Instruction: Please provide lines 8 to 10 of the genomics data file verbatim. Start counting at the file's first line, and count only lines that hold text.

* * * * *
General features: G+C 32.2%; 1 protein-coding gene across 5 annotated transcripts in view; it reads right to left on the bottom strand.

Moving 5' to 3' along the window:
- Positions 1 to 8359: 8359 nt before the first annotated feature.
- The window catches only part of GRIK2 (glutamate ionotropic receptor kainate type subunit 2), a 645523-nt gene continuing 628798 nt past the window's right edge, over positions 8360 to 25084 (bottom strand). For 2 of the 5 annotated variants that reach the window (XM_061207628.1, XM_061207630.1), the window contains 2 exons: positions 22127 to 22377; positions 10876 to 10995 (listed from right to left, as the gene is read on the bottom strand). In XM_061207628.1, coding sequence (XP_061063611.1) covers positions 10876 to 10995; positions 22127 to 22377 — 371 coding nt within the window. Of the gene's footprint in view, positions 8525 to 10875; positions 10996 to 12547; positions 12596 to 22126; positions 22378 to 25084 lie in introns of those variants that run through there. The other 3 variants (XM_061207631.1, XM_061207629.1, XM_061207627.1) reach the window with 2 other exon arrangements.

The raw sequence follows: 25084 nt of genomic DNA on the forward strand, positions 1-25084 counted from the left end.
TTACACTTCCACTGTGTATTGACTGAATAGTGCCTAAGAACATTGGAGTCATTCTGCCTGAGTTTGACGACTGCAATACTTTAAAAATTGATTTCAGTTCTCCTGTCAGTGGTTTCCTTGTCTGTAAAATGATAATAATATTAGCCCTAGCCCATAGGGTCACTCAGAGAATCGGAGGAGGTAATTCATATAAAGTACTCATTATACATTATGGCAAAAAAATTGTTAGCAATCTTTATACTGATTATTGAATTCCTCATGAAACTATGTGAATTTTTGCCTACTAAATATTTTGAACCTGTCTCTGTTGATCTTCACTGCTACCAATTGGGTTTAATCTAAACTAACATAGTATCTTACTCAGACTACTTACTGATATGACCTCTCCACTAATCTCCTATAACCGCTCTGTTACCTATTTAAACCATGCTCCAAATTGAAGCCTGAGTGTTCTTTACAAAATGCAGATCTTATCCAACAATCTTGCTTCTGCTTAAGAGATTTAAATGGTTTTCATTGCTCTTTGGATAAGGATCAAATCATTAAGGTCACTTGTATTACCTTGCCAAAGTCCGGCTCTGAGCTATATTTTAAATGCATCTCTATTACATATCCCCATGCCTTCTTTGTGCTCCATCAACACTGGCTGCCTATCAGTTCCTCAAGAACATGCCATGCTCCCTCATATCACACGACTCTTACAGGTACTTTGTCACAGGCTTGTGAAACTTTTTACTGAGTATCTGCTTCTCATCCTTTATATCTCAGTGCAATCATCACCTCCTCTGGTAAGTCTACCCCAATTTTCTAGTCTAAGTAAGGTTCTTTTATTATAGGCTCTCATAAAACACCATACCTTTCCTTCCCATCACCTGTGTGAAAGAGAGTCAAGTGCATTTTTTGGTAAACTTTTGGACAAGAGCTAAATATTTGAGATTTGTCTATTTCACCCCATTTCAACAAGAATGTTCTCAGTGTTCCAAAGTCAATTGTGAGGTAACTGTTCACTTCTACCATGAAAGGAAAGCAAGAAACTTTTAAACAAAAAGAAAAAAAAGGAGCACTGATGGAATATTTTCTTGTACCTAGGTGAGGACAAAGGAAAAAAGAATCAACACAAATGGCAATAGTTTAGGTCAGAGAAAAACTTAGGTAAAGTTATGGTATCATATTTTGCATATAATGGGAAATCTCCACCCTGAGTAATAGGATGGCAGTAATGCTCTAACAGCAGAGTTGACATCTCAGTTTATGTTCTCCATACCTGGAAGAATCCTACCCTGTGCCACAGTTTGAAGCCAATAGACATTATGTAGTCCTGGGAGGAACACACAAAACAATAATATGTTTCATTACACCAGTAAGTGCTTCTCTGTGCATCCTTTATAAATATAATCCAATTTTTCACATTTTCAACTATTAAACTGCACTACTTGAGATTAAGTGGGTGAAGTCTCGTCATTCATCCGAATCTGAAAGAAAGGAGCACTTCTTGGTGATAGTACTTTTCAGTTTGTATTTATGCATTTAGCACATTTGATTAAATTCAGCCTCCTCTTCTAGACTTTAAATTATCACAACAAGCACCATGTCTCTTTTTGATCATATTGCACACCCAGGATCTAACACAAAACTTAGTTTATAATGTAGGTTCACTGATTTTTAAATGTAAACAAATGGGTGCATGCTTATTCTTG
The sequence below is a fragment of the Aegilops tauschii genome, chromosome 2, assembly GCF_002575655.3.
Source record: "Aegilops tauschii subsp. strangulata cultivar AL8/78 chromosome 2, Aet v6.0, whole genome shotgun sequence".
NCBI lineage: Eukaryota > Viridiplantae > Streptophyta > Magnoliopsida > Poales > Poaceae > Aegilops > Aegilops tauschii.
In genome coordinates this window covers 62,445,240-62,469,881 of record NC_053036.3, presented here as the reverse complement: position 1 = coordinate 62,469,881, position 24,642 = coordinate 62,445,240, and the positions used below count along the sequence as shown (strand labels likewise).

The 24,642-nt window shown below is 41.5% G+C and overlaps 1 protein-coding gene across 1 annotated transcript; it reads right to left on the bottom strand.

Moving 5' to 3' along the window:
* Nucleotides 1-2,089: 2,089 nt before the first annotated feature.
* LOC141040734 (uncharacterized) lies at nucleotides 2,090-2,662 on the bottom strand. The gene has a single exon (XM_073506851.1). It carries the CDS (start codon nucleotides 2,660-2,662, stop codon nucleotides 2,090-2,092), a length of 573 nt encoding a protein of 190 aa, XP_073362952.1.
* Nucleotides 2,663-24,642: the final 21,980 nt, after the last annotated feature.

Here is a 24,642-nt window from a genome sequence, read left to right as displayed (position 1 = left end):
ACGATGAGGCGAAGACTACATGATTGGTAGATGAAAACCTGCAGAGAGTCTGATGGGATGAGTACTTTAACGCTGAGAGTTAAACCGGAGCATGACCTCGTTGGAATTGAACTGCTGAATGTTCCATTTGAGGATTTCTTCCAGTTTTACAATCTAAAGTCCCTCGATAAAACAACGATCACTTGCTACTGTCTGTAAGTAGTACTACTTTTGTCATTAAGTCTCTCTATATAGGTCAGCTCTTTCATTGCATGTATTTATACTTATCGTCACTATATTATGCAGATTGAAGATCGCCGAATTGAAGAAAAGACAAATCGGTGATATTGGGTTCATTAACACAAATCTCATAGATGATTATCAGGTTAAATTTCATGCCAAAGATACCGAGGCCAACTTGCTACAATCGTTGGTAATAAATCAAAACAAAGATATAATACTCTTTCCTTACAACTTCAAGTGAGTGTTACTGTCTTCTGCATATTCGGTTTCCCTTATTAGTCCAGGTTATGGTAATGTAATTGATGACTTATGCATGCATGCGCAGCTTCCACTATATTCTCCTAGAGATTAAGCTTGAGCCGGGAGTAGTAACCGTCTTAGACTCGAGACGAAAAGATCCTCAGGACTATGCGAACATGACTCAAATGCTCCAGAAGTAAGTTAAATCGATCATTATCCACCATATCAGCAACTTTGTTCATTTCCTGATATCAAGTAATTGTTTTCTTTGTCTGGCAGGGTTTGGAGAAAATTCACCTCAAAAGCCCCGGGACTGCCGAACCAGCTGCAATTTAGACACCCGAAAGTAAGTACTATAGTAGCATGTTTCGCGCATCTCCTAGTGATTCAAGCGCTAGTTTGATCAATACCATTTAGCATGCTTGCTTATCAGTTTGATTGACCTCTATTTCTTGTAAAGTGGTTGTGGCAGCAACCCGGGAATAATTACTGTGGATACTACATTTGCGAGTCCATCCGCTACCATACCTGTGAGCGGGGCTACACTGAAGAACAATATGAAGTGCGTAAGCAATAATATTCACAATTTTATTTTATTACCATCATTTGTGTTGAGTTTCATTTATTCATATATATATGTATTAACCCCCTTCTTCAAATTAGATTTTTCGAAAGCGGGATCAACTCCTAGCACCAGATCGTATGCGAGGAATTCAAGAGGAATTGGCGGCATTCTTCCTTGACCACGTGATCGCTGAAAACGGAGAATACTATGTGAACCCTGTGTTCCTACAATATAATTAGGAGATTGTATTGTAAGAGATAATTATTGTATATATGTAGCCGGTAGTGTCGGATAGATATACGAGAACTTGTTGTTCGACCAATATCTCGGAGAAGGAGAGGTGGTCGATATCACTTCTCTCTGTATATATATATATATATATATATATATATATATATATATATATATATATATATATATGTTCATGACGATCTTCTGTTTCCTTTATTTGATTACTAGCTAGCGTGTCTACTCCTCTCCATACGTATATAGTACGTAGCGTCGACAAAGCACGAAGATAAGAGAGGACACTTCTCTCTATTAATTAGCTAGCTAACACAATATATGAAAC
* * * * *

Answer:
Source record: "Aegilops tauschii subsp. strangulata cultivar AL8/78 chromosome 2, Aet v6.0, whole genome shotgun sequence".
NCBI lineage: Eukaryota > Viridiplantae > Streptophyta > Magnoliopsida > Poales > Poaceae > Aegilops > Aegilops tauschii.
In genome coordinates this window covers 62,445,240-62,469,881 of record NC_053036.3, presented here as the reverse complement: position 1 = coordinate 62,469,881, position 24,642 = coordinate 62,445,240, and the positions used below count along the sequence as shown (strand labels likewise).